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Copper is a wise choice when deciding on a sink, and has been used in design since ancient times, as it is a soft, malleable metal with very high thermal and electrical conductivity capabilities, making it a perfect choice for sinks.
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Both stainless steel and copper offer a unique and classy beauty that can set off the aesthetic wonder of any bathroom. Ideal materials for custom bathtubs, these high-end metals will hold up well over time and maintain an attractive appearance over its lifetime. Both metals offer many benefits, so choosing one or the other to include in your new or soon to be remodeled bathroom deserves a little insight. Let’s take a look at some of the characteristics of each of these beautiful metals to see how they might work as a tub in your bathroom.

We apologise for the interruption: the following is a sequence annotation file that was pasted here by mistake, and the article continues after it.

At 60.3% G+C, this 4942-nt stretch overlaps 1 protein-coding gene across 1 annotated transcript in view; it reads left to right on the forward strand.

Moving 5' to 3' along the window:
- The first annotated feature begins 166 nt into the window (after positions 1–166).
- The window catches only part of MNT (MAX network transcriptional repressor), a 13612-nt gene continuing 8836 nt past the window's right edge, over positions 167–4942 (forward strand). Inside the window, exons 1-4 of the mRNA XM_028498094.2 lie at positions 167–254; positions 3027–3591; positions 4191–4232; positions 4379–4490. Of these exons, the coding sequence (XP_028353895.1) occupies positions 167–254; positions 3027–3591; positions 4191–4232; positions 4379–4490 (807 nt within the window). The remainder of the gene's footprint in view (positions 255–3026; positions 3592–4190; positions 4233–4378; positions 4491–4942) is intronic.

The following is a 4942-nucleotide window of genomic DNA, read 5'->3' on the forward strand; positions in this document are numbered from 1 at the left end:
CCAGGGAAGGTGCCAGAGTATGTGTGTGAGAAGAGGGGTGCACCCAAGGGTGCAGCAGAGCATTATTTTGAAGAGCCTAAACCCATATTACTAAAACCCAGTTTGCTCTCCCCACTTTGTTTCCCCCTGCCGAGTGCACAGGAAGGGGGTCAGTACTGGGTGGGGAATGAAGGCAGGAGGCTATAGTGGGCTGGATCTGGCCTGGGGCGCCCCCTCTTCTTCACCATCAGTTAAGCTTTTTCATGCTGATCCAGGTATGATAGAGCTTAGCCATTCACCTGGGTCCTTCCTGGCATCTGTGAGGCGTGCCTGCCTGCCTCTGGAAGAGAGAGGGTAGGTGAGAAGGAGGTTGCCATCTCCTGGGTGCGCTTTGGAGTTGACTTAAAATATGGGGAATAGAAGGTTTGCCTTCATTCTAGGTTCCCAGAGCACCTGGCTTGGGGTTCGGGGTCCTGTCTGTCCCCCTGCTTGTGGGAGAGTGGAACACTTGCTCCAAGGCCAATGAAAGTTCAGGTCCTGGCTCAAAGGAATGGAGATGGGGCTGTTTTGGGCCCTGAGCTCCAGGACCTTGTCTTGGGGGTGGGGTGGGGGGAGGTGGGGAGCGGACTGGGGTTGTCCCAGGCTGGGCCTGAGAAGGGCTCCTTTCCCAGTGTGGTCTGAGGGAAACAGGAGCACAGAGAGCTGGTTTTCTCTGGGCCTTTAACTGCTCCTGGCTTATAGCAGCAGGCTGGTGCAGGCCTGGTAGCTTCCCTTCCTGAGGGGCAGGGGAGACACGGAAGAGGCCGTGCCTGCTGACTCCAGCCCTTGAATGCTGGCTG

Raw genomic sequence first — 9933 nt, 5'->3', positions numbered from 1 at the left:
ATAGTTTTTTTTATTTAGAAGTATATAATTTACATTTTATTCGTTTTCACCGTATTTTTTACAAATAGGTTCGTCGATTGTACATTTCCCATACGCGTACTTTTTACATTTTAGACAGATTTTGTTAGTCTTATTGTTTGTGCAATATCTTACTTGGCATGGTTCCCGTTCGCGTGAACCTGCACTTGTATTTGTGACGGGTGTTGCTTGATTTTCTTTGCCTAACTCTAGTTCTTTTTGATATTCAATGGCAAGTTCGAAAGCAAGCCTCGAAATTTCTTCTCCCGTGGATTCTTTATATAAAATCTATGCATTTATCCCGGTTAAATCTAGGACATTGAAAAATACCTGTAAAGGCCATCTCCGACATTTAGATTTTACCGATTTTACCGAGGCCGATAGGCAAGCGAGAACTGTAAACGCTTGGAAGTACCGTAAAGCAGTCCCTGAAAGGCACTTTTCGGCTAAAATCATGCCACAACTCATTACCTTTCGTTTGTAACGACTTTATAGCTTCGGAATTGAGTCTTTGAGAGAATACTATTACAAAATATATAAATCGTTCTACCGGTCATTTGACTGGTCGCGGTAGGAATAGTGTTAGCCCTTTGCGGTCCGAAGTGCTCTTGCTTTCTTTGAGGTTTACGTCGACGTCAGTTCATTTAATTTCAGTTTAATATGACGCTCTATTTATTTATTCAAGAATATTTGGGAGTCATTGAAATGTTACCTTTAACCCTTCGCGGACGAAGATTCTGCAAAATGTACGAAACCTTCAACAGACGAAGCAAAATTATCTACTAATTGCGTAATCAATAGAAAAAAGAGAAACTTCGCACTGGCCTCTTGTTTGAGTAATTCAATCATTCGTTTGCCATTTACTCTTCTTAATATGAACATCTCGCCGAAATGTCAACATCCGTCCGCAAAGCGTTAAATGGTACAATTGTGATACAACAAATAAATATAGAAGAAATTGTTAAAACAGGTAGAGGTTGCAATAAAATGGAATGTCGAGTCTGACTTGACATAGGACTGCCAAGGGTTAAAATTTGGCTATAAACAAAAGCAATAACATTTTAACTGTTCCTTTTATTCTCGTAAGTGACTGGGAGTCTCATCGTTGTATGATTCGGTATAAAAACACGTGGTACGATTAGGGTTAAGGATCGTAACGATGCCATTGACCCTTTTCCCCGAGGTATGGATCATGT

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Diamond Spas can fabricate truly one of a kind soaking tubs that illustrates your own unique style. From contemporary flare to timeless designs, Diamond Spas will custom design a specialty tub for your project. Diamond spas utilizes a variety of materials and styles to make each design different from the rest.